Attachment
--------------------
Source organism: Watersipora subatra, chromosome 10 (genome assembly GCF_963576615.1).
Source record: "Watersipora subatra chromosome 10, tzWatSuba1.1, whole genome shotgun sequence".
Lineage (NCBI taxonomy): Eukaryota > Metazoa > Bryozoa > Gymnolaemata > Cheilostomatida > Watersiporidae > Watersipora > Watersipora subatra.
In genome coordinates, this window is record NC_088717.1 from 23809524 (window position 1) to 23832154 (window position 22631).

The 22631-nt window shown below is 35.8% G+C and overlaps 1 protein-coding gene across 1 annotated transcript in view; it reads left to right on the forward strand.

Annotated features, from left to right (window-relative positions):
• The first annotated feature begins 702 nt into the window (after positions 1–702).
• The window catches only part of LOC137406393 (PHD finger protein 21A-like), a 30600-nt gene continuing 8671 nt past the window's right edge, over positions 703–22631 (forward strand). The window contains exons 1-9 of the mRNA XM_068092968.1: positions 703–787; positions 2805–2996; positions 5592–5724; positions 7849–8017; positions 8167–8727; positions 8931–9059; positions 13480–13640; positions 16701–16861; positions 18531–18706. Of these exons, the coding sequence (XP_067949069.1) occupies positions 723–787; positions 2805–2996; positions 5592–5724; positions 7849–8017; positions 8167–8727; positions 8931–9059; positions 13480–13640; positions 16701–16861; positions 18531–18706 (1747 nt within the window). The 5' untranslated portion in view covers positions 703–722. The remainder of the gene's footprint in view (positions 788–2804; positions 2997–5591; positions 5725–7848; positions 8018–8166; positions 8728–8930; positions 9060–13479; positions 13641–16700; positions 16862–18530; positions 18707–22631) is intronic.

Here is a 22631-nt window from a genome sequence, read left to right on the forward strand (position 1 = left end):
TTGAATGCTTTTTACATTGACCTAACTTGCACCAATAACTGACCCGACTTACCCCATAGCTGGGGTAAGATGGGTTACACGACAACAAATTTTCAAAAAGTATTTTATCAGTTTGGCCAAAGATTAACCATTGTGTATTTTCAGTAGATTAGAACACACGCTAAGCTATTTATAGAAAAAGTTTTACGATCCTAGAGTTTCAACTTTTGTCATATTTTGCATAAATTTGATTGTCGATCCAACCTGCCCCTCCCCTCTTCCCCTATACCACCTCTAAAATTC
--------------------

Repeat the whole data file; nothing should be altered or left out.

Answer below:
Source organism: Watersipora subatra, chromosome 10 (genome assembly GCF_963576615.1).
Source record: "Watersipora subatra chromosome 10, tzWatSuba1.1, whole genome shotgun sequence".
Lineage (NCBI taxonomy): Eukaryota > Metazoa > Bryozoa > Gymnolaemata > Cheilostomatida > Watersiporidae > Watersipora > Watersipora subatra.
In genome coordinates, this window is record NC_088717.1 from 23809524 (window position 1) to 23832154 (window position 22631).

The 22631-nt window shown below is 35.8% G+C and overlaps 1 protein-coding gene across 1 annotated transcript in view; it reads left to right on the forward strand.

Annotated features, from left to right (window-relative positions):
• The first annotated feature begins 702 nt into the window (after positions 1–702).
• The window catches only part of LOC137406393 (PHD finger protein 21A-like), a 30600-nt gene continuing 8671 nt past the window's right edge, over positions 703–22631 (forward strand). The window contains exons 1-9 of the mRNA XM_068092968.1: positions 703–787; positions 2805–2996; positions 5592–5724; positions 7849–8017; positions 8167–8727; positions 8931–9059; positions 13480–13640; positions 16701–16861; positions 18531–18706. Of these exons, the coding sequence (XP_067949069.1) occupies positions 723–787; positions 2805–2996; positions 5592–5724; positions 7849–8017; positions 8167–8727; positions 8931–9059; positions 13480–13640; positions 16701–16861; positions 18531–18706 (1747 nt within the window). The 5' untranslated portion in view covers positions 703–722. The remainder of the gene's footprint in view (positions 788–2804; positions 2997–5591; positions 5725–7848; positions 8018–8166; positions 8728–8930; positions 9060–13479; positions 13641–16700; positions 16862–18530; positions 18707–22631) is intronic.

Here is a 22631-nt window from a genome sequence, read left to right on the forward strand (position 1 = left end):
TTGAATGCTTTTTACATTGACCTAACTTGCACCAATAACTGACCCGACTTACCCCATAGCTGGGGTAAGATGGGTTACACGACAACAAATTTTCAAAAAGTATTTTATCAGTTTGGCCAAAGATTAACCATTGTGTATTTTCAGTAGATTAGAACACACGCTAAGCTATTTATAGAAAAAGTTTTACGATCCTAGAGTTTCAACTTTTGTCATATTTTGCATAAATTTGATTGTCGATCCAACCTGCCCCTCCCCTCTTCCCCTATACCACCTCTAAAATTC